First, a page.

The cone represents a two-thirds probability of where the center of the low pressure center is.
The storm will slip through a weakness in a large high pressure system, which expands from the Gulf of Mexico into much of the Atlantic Ocean.
One it reaches Georgia, the steering patterns sharply moves west to east. While the storm won't curve immediately out to sea, there will be a turn to the northeast as it moves north, hence why New Jersey is in the forecast cone.
Forecast model guidance continues to narrow. A landfall will be possible, or can a pass two to three hundred miles out to sea.
There are three scenarios at play
There are three options at play. However, it will not be until Saturday when they can be narrowed down. If the storm makes landfall before reaching New Jersey, that will weaken the storm, and vice versa. The first two scenarios are favored, with the third one looking less and less likely.
Isaias stays 200 to 300 miles out to sea, passing between late Monday and Tuesday.
Spotty, but heavy, rain bands will pass. Winds would be gusty, but likely would not be enough to bring damage.
The real concerns would be out on the water. Given the full moon Monday and the onshore winds. Multiple rounds of minor or moderate coastal flooding would be likely. High seas would be present, with dangerous rip currents, too. During Tropical Storm Fay, a teenage lost his life in Ventnor while swimming with two friends the evening of the storm. In Ocean City, two 18-year-old girls were brought to shore by city police the following morning.
A heat wave that drives you to the shore, warm water temperature that draws you to the surf …
The storm hugs the Jersey Shore. While the western side of the storm is usually the safer side, since the winds around the counter-clockwise spinning system goes against the northerly direction of the storm's movement, worse impacts than option 1 are possible.
Flooding rain, damaging winds at the coast, minor to moderate coastal flooding, dangerous rip currents and high seas will all be likely.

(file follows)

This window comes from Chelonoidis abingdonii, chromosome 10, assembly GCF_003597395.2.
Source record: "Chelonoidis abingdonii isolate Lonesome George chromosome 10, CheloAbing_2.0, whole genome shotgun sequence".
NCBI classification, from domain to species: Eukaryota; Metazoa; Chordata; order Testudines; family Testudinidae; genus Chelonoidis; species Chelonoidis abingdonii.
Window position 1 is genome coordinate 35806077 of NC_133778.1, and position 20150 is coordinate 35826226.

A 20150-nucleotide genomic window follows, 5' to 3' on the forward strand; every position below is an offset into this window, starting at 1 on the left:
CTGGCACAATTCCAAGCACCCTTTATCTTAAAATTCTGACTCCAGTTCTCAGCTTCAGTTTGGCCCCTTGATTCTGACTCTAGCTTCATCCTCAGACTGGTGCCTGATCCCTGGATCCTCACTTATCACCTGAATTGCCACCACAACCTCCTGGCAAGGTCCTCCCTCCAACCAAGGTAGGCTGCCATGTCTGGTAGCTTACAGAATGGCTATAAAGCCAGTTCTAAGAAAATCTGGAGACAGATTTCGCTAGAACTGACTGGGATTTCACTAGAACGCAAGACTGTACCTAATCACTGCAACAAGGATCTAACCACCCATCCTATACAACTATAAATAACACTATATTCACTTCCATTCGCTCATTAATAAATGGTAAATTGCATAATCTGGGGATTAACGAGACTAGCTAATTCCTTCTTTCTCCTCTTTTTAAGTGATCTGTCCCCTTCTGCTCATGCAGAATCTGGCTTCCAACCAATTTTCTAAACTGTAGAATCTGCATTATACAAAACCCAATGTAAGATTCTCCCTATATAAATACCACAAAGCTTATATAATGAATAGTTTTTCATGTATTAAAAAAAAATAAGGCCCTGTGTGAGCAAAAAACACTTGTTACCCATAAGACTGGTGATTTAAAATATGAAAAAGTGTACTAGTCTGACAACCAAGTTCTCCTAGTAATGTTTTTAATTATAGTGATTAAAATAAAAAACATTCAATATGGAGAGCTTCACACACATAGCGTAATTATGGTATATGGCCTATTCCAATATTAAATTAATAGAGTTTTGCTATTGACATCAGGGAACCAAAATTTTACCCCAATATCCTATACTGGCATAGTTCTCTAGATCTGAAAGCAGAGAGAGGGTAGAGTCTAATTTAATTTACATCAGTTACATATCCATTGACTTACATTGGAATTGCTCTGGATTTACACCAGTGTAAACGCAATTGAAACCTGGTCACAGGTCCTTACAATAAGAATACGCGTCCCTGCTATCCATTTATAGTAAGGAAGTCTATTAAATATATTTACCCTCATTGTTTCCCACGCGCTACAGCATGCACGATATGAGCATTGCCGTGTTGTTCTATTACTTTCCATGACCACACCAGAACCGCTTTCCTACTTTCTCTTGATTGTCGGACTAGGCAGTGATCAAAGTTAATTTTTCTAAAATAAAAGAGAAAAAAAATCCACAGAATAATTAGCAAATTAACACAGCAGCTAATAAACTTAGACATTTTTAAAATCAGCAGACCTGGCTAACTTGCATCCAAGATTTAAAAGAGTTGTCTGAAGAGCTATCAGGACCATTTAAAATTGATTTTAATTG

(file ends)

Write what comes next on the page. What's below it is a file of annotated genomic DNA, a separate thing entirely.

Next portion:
This being said, a track coast to the close would likely mean land interaction with North Carolina. If that happens, the storm would weaken. This could mean the difference between a strong tropical storm and weak, less organized one.
The Global Forecast System, American, model paints this picture. Though, note that the exact track of the storm should not be paid attention to. Rather, note how organized the storm is.
Isaias makes landfall in Florida or the Southeastern United States and the center of the storm passes to the west of the state. That is illustrated on the western edge of the forecast cone.
The storm would likely be a remnants storm by then, or perhaps a Tropical Depression. However, flooding rains, some coastal flooding, dangerous seas, rip currents and high surf would be likely.
Joe's 7-Day Forecast
When will we have a good idea on what the exact impacts will be?
By then, the storm will be near Florida. In the weakness of the large, Gulf of Mexico to Atlantic Ocean high pressure system, there will be a better idea on how the steering currents will move the storm.
Tropical Storm watches may go up Saturday night or Sunday morning, 48 hours before tropical storm force (39 mph or greater) winds arrive.
For more context on Isaías and the 2020 hurricane season
The Press of Atlantic City's Hurricane section of the Weather Center has the information you need to know to protect yourself and learn more about tropical systems in South Jersey.
Ten tropical storms and hurricanes have made landfall in South Jersey since 1900. Here's the list, newly updated with Tropical Storm Fay, which made landfall July 10.
An active 2020 hurricane season was predicted by Colorado State University. With Isaias, 2020 continues its record breaking pace to hurricane season, beating out the historic 2005 year.